Chesterton Tribune



County Council sets hiring freeze in funding crisis

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The new year got off to a harsh start for the Porter County Council when it was determined that the revenue coming from the state would be less than what was expected.

The Council found its budgets already running in the red, reportedly by $2.8 million, according to an auditor with the Indiana Department of Local Government Finance. The DLGF recently released the 1782 budget notice to the County showing the deficit, which the Council members discussed during the reorganizational meeting Tuesday said would need to be paid for out of temporary reserve funds.

Council member Jim Biggs, R-1st, said the County will not be able to live on reserve funds for very long and the Council has “come to a fork in the road” with what it should do regarding personnel and get more involved in budgets than ever before.

The Council ultimately voted 7-0 to instate a “hiring freeze” where County department heads will be allowed 30 days to fill any vacant position it has funds appropriated for and no new positions are to be created. The only way someone can be hired is if a position becomes open due to a retirement, a resignation or a firing.

For any vacancies not filled, the appropriations for the salaries will be returned to the General Fund.

Council President Dan Whitten, D-At Large, told his colleagues that the one focus this year will be funding county government and that means tightening belts to the maximum.

“We are clearly facing a crisis. If everyone’s number one priority isn’t funding government, we are remiss in our duties,” he said

Council member Sylvia Graham, D-At Large, who originally suggested the hiring freeze in November, asked how the Council would go about “policing” it.

County Auditor Bob Wichlinski said that departments are to report any personnel changes on a monthly basis and he can relay that information to the Council’s budget and financial specialist Vicki Urbanik.

Council member Bob Poparad, D-At Large, asked his peers if they would have the “political wherewithal” to say no to requests for new positions. He said when businesses in the private sector have hiring freezes, they mean no new hires, but there have been many instances when Council members have said yes to new positions, especially when department heads make the requests and say the hire is essential.

Biggs said he has said no to requests earning him a reputation as a “no-jay” on the council.

Rivas suggested that new position requests should not even be heard. Council attorney Scott McClure said it is already the Council’s role to hear any new appropriation by departments.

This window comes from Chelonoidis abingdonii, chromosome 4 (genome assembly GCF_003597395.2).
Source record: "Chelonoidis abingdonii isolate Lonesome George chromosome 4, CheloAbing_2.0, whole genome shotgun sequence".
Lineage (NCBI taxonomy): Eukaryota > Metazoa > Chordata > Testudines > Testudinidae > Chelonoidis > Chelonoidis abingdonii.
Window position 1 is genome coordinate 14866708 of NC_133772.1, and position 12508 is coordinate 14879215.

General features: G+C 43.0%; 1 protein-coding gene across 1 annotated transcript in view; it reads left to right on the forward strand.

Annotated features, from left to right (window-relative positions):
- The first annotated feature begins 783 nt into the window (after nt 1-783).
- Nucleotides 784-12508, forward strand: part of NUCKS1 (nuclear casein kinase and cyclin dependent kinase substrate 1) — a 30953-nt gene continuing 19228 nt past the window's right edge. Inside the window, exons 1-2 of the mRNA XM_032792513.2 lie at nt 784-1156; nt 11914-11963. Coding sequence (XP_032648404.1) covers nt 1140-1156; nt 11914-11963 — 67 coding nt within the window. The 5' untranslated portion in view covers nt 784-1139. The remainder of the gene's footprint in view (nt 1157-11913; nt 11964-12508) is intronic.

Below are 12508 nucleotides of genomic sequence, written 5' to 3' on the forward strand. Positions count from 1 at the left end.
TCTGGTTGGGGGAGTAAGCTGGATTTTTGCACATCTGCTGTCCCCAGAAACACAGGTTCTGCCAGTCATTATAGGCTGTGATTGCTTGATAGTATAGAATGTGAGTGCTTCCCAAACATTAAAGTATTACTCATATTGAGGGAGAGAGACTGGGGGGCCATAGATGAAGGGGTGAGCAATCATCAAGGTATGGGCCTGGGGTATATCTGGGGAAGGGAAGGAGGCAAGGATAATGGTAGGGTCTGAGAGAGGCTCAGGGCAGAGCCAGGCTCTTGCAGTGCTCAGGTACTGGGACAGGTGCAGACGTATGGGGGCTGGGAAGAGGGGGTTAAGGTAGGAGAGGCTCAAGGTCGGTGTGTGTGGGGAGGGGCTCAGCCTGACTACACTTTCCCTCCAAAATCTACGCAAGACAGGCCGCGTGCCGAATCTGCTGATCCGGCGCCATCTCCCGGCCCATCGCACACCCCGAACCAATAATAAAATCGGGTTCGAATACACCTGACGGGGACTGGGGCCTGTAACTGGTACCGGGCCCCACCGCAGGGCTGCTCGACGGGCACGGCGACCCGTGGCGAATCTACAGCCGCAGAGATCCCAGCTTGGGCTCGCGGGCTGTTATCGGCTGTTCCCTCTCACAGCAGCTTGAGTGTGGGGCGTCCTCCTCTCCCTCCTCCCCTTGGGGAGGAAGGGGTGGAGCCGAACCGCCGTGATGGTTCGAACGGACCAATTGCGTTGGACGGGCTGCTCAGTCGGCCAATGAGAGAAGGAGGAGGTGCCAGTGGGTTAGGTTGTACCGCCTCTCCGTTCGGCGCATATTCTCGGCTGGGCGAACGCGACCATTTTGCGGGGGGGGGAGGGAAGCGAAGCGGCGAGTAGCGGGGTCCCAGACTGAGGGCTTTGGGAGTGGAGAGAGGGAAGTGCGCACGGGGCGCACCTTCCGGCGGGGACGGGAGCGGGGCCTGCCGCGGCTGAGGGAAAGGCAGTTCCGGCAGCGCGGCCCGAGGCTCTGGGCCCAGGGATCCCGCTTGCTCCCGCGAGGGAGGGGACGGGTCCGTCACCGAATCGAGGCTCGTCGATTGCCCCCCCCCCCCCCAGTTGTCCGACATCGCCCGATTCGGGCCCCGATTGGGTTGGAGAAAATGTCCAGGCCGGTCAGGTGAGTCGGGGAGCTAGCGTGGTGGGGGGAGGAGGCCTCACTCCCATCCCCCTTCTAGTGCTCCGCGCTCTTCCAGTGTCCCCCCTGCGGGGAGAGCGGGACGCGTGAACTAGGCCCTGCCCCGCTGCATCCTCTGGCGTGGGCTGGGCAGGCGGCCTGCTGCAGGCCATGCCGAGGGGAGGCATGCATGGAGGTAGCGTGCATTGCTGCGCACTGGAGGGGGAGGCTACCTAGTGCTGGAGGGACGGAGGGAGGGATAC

“Any new position has to come here anyway,” McClure said.

Council Vice-president Karen Conover, R-3rd, said that just because departments have extra money to use doesn’t mean they are obligated to use it and discouraged them from spending down those amounts.

The Council unanimously agreed to the hiring freeze and will send out memos informing department heads that no new positions will be created.

“We all need to agree on the fact it’s going to be a rough year. We are going to have to be attuned to financial matters,” Whitten said.

Hospital sale investing

Meanwhile, the Council is expected to receive a financial report on Friday on what options they have for using or investing the roughly $160 million principal from the sale of the county hospital. That could shore up the revenue the County needs to fund services, while maintaining a balanced budget.

Whitten said he will invite the County Board of Commissioners to the Council’s meeting on Jan. 28 to discuss the report.

Council member Jim Polarek, R-4th, also asked if the Council will continue its ongoing discussion regarding the 10-year abatement with Porter Regional Hospital and when the abatement period is to begin. The matter will also be on the agenda for the Jan. 28 meeting and hospital officials will be invited to attend.

Budgetary obstacles

In more budget matters, Urbanik told the Tribune after the meeting her figures would indicate the numbers reported in the state’s budget notice differ from what she has and she estimates the deficit to be in the realm of $1.3 to $1.5 million, but the County would still need to come up with the funds to satisfy the reported $2.8 million deficit.

She is preparing a report for the Council members on the budget. Some reasons for the insufficient revenues may have to do with an increase in unappropriated expenditures and, among other things, several large unbudgeted funds.

But the one fact the Council should pay attention to is the effect of the property tax caps which increase the deficit more each year, Urbanik said.

Urbanik also mentioned that from her research she learned that the County departments ended up not spending down $1.9 million last year, indicating there are places in the budget that could be trimmed.


Posted 1/8/2014